Yesterday we remembered the attacks of September 11, 2001 which killed 2,997 people. To commemorate, our country turns its attention to the ceremony held at Ground Zero each year, attended by victims' families, dignitaries, and politicians (including both Hillary Clinton and Donald Trump this year).
Another ceremony takes place in uptown Manhattan each year. Little attention is given to this ceremony at the Firemen's Memorial on 100th Street and Riverside Drive, in part because the monument was not built in memory of the 9/11 attacks. Dedicated 103 years ago in 1913, this monument was erected in recognition of all Fire Department of New York firemen who have died answering the call of duty. For much of that time the monument was under-recognized, a relic from a previous era with its bronze façade of firemen in a horse-drawn firetruck rushing to a fire, flanked by stone statues representing the principles of Duty and Sacrifice.
In the years since 2001, firefighters and locals have remembered the 9/11 anniversary there, bringing flowers, candles, and notes to remember loved ones and to thank firefighters for their efforts. This year the FDNY official memorial saw hundreds of FDNY firefighters in attendance, as well as representatives from the Armed Forces and firefighting contingents from across the country and around the world who came to remember with their New York City counterparts. In the grass along the monument's steps were planted 343 American flags, giving the feel of a cemetery for anonymous soldiers. But those for whom the flags were placed were not left unnamed.
The proceedings began with bagpipes, always heard at FDNY memorials. The ceremony featured the National Anthem, an invocation, the playing of Amazing Grace and Taps, and a benediction. The main focus though was the reading of the names of the 343 firefighters and other first responders who died at the World Trade Center on September 11, 2001. During the 39 minutes it took to read all 343 names, ranks, and battalion/engine numbers, not a sound was heard save the rustle of wind, the low din of distant traffic, the voices of the 9 firefighters reading the names, and a fire bell ring accompanying each name.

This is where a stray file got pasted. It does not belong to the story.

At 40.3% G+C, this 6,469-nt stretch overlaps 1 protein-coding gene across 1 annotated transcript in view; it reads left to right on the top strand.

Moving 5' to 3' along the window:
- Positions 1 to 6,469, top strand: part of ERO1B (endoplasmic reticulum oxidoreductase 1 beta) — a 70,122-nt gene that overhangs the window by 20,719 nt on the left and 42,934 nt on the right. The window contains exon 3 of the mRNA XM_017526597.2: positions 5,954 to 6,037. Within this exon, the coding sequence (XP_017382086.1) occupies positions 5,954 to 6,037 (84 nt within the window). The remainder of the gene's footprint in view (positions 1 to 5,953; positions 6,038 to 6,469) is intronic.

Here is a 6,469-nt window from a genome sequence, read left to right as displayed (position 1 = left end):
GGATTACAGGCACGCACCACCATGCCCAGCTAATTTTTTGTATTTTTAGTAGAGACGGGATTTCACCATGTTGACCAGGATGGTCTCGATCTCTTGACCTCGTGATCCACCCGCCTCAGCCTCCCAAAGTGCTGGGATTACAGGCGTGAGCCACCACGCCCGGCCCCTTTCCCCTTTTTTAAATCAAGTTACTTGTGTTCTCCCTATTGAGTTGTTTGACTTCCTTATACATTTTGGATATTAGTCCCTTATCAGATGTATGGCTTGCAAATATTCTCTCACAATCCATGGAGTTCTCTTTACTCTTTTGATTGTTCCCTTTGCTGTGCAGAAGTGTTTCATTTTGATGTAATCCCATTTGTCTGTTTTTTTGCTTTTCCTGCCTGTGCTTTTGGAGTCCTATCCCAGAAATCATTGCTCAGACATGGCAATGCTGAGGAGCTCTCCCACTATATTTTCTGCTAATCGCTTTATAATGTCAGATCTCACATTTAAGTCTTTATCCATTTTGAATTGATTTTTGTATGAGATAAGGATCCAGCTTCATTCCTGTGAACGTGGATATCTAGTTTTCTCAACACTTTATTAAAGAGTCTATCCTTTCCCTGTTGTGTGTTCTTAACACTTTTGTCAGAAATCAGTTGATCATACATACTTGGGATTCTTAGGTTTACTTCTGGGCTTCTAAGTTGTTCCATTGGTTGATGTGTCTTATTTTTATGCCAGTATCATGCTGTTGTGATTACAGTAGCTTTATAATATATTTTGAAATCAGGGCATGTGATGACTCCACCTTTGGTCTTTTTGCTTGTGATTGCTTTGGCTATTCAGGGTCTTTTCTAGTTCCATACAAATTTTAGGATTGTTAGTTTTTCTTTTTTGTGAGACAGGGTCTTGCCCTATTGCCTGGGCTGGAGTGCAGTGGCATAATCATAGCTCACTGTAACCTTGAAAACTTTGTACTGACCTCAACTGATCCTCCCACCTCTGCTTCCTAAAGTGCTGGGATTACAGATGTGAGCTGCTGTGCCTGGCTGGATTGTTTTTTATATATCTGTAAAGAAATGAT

Similar to the Ground Zero ceremony, the Firemen's Memorial ceremony was marked by moments of silence, denoting when each tower was hit, each tower fell, the Pentagon was hit, and Flight 93 crashed in Pennsylvania.
Also recognized was the sacrifice made by NYPD and Port Authority police officers, government employees, the over 2500 civilians who were killed in the attacks that day, and the 127 firefighters and first responders who have died since then from World Trade Center-related illness.
While this ceremony was not attended by dignitaries or politicians, it was populated by other significant people. Despite the distances spanned, it was clear that all the attending firefighters and first responders felt connected to the FDNY firefighters who ran into the burning Twin Towers as civilians fled. Like the firefighters who gave their lives that day, the hundreds of firefighters in attendance yesterday put their lives at risk every day to keep their fellow citizens safe. We must not forget their continuing Duty and Sacrifice. Everyday.